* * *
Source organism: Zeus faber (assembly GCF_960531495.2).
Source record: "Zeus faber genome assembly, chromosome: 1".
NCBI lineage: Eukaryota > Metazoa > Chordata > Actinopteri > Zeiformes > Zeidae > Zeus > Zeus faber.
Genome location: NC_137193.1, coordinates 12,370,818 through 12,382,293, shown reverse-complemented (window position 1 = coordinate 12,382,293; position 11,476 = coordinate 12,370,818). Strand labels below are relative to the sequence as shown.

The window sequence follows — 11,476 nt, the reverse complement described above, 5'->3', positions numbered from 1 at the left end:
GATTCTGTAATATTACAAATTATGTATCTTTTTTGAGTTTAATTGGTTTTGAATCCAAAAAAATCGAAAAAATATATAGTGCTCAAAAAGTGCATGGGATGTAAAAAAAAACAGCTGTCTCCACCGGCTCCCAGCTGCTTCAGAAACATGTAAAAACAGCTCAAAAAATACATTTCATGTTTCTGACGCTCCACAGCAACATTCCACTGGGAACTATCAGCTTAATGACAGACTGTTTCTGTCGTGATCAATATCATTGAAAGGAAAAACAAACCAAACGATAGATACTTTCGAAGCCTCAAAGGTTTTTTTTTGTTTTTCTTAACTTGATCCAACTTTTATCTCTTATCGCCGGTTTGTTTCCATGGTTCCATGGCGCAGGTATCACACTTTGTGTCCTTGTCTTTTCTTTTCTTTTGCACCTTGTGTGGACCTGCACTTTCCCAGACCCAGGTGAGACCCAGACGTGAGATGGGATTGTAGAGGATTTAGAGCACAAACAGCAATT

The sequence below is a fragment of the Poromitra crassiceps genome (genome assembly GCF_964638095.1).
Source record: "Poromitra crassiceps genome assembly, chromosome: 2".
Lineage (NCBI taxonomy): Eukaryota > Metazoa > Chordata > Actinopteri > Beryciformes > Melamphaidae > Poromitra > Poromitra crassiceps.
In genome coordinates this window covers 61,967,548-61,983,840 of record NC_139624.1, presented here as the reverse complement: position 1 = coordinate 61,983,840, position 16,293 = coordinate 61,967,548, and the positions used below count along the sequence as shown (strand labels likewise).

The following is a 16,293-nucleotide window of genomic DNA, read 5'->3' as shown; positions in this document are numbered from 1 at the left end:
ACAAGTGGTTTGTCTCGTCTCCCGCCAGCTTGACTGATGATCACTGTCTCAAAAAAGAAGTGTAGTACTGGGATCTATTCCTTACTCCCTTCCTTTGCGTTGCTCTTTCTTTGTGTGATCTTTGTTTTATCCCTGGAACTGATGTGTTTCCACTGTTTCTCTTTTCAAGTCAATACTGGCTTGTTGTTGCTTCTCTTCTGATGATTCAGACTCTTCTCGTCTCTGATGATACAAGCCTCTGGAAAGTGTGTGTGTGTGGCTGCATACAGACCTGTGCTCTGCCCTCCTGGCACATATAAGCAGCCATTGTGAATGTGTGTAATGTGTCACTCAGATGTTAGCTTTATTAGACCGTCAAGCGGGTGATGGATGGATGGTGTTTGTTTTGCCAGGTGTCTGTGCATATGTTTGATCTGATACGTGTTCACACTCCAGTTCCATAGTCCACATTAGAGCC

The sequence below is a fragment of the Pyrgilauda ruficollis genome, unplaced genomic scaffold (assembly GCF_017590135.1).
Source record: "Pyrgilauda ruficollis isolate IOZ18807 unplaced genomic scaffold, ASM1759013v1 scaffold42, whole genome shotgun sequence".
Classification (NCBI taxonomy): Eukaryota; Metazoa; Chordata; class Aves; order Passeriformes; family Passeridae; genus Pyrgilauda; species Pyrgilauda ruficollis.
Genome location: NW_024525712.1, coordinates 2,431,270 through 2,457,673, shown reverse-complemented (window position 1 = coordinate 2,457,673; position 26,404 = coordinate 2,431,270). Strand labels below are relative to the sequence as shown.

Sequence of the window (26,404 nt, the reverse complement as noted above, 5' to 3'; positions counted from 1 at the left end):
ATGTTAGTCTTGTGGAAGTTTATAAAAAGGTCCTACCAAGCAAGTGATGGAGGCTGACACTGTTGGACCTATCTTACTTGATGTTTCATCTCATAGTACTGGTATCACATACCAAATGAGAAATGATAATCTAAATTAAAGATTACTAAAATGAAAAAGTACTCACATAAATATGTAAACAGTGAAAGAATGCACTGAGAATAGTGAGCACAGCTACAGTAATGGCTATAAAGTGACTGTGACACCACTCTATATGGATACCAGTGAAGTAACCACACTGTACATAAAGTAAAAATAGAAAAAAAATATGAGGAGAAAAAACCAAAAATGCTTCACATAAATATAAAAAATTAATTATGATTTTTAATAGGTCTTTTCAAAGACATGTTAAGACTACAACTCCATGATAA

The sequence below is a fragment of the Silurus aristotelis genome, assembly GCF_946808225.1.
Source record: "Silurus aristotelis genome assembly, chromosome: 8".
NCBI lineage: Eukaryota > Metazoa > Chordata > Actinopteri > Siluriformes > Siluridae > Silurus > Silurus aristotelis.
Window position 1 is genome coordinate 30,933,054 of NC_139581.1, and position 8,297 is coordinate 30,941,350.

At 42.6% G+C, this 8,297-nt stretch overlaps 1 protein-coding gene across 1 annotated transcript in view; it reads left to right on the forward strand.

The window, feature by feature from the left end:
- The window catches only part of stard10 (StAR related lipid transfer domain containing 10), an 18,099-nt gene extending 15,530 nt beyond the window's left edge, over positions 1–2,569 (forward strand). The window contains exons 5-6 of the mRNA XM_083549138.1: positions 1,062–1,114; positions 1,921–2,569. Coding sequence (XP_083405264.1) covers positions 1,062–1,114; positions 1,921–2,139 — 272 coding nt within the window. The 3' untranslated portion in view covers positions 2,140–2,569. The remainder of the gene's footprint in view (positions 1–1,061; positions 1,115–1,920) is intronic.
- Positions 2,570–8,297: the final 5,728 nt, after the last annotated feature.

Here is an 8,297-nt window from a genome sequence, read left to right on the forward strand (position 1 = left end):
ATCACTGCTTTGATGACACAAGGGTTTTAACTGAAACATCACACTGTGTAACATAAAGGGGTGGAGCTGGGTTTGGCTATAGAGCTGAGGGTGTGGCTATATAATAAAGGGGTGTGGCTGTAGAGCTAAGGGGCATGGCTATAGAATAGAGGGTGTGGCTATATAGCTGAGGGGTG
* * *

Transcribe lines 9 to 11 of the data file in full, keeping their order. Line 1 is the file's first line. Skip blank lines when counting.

Lineage (NCBI taxonomy): Eukaryota > Metazoa > Chordata > Actinopteri > Beryciformes > Melamphaidae > Poromitra > Poromitra crassiceps.
In genome coordinates this window covers 61,967,548-61,983,840 of record NC_139624.1, presented here as the reverse complement: position 1 = coordinate 61,983,840, position 16,293 = coordinate 61,967,548, and the positions used below count along the sequence as shown (strand labels likewise).

The following is a 16,293-nucleotide window of genomic DNA, read 5'->3' as shown; positions in this document are numbered from 1 at the left end: